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Articles by P. J Talmud
Total Records ( 2 ) for P. J Talmud
  R Sofat , A. D Hingorani , L Smeeth , S. E Humphries , P. J Talmud , J Cooper , T Shah , M. S Sandhu , S. L Ricketts , S. M Boekholdt , N Wareham , K. T Khaw , M Kumari , M Kivimaki , M Marmot , F. W Asselbergs , P van der Harst , R. P.F Dullaart , G Navis , D. J van Veldhuisen , W. H Van Gilst , J. F Thompson , P McCaskie , L. J Palmer , M Arca , F Quagliarini , C Gaudio , F Cambien , V Nicaud , O Poirer , V Gudnason , A Isaacs , J. C.M Witteman , C. M van Duijn , M Pencina , R. S Vasan , R. B D'Agostino , J Ordovas , T. Y Li , S Kakko , H Kauma , M. J Savolainen , Y. A Kesaniemi , A Sandhofer , B Paulweber , J. V Sorli , A Goto , S Yokoyama , K Okumura , B. D Horne , C Packard , D Freeman , I Ford , N Sattar , V McCormack , D. A Lawlor , S Ebrahim , G. D Smith , J. J.P Kastelein , J Deanfield and J. P. Casas
 

Background— Cholesteryl ester transfer protein (CETP) inhibitors raise high-density lipoprotein (HDL) cholesterol, but torcetrapib, the first-in-class inhibitor tested in a large outcome trial, caused an unexpected blood pressure elevation and increased cardiovascular events. Whether the hypertensive effect resulted from CETP inhibition or an off-target action of torcetrapib has been debated. We hypothesized that common single-nucleotide polymorphisms in the CETP gene could help distinguish mechanism-based from off-target actions of CETP inhibitors to inform on the validity of CETP as a therapeutic target.

Methods and Results— We compared the effect of CETP single-nucleotide polymorphisms and torcetrapib treatment on lipid fractions, blood pressure, and electrolytes in up to 67 687 individuals from genetic studies and 17 911 from randomized trials. CETP single-nucleotide polymorphisms and torcetrapib treatment reduced CETP activity and had a directionally concordant effect on 8 lipid and lipoprotein traits (total, low-density lipoprotein, and HDL cholesterol; HDL2; HDL3; apolipoproteins A-I and B; and triglycerides), with the genetic effect on HDL cholesterol (0.13 mmol/L, 95% confidence interval [CI] 0.11 to 0.14 mmol/L) being consistent with that expected of a 10-mg dose of torcetrapib (0.13 mmol/L, 95% CI 0.10 to 0.15). In trials, 60 mg of torcetrapib elevated systolic and diastolic blood pressure by 4.47 mm Hg (95% CI 4.10 to 4.84 mm Hg) and 2.08 mm Hg (95% CI 1.84 to 2.31 mm Hg), respectively. However, the effect of CETP single-nucleotide polymorphisms on systolic blood pressure (0.16 mm Hg, 95% CI –0.28 to 0.60 mm Hg) and diastolic blood pressure (–0.04 mm Hg, 95% CI –0.36 to 0.28 mm Hg) was null and significantly different from that expected of 10 mg of torcetrapib.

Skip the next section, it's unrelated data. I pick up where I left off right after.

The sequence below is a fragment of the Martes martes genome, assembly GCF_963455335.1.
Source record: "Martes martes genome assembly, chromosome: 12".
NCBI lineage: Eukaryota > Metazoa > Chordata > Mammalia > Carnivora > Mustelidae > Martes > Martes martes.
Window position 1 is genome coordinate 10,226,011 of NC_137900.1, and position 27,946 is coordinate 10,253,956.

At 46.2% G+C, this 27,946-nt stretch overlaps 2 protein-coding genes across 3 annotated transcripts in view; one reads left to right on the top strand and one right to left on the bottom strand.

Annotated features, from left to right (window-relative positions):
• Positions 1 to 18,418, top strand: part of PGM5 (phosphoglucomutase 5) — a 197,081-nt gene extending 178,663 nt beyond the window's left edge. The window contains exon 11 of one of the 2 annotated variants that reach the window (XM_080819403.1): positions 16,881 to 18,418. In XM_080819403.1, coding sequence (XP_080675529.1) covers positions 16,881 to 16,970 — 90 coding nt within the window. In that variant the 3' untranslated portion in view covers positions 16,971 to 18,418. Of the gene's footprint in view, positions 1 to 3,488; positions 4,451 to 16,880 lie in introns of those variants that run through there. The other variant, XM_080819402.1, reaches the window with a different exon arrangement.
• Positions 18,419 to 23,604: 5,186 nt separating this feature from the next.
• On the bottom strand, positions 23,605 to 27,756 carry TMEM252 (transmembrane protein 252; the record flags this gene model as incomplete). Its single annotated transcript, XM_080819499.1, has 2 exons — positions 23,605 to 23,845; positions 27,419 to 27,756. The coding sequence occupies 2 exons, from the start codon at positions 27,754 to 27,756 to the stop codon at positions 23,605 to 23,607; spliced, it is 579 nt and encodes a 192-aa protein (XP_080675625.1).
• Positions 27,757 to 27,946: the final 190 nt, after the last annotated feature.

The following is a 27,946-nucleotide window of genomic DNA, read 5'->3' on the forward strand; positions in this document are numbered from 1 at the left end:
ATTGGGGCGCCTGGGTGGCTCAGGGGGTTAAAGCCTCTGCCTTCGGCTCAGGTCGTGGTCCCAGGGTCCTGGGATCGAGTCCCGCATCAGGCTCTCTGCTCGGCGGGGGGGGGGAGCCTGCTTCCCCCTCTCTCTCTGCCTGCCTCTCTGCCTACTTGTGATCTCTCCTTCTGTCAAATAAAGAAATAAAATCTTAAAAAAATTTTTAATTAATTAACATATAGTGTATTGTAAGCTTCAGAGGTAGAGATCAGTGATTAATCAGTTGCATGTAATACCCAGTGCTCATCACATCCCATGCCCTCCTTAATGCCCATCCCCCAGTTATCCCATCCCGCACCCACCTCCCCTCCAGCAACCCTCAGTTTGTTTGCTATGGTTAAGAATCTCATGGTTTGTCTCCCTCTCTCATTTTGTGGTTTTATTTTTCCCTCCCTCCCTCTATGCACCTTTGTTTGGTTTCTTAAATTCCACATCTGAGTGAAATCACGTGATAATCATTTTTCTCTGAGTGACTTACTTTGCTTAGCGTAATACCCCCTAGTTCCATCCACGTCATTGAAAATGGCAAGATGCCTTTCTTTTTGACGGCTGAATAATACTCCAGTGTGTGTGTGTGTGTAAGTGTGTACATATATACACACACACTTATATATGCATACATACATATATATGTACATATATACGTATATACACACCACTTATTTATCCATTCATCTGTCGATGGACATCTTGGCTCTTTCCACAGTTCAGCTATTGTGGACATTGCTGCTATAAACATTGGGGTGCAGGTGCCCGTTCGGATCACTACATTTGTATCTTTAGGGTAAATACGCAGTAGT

Conclusions— Discordance in the effects of CETP single-nucleotide polymorphisms and torcetrapib treatment on blood pressure despite the concordant effects on lipids indicates the hypertensive action of torcetrapib is unlikely to be due to CETP inhibition or shared by chemically dissimilar CETP inhibitors. Genetic studies could find a place in drug-development programs as a new source of randomized evidence for drug-target validation in humans.

  F Drenos , P. J Talmud , J. P Casas , L Smeeth , J Palmen , S. E Humphries and A. D. Hingorani
 

Individuals at risk of coronary heart disease (CHD) show multiple correlations across blood biomarkers. Single nucleotide polymorphisms (SNPs) indexing biomarker differences could help distinguish causal from confounded associations because of their random allocation prior to disease. We examined the association of 948 SNPs in 122 candidate genes with 12 CHD-associated phenotypes in 2775 middle aged men (a genic scan). Of these, 140 SNPs indexed differences in HDL- and LDL-cholesterol, triglycerides, C-reactive protein, fibrinogen, factor VII, apolipoproteins AI and B, lipoprotein-associated phospholipase A2, homocysteine or folate, some with large effect sizes and highly significant P-values (e.g. 2.15 standard deviations at P = 9.2 x 10–140 for F7 rs6046 and FVII levels). Top ranking SNPs were then tested for association with additional biomarkers correlated with the index phenotype (phenome scan). Several SNPs (e.g. in APOE, CETP, LPL, APOB and LDLR) influenced multiple phenotypes, while others (e.g. in F7, CRP and FBB) showed restricted association to the index marker. SNPs influencing six blood proteins were used to evaluate the nature of the associations between correlated blood proteins utilizing Mendelian randomization. Multiple SNPs were associated with CHD-related quantitative traits, with some associations restricted to a single marker and others exerting a wider genetic ‘footprint’. SNPs indexing biomarkers provide new tools for investigating biological relationships and causal links with disease. Broader and deeper integrated analyses, linking genomic with transcriptomic, proteomic and metabolomic analysis, as well as clinical events could, in principle, better delineate CHD causing pathways amenable to treatment.

 
 
 
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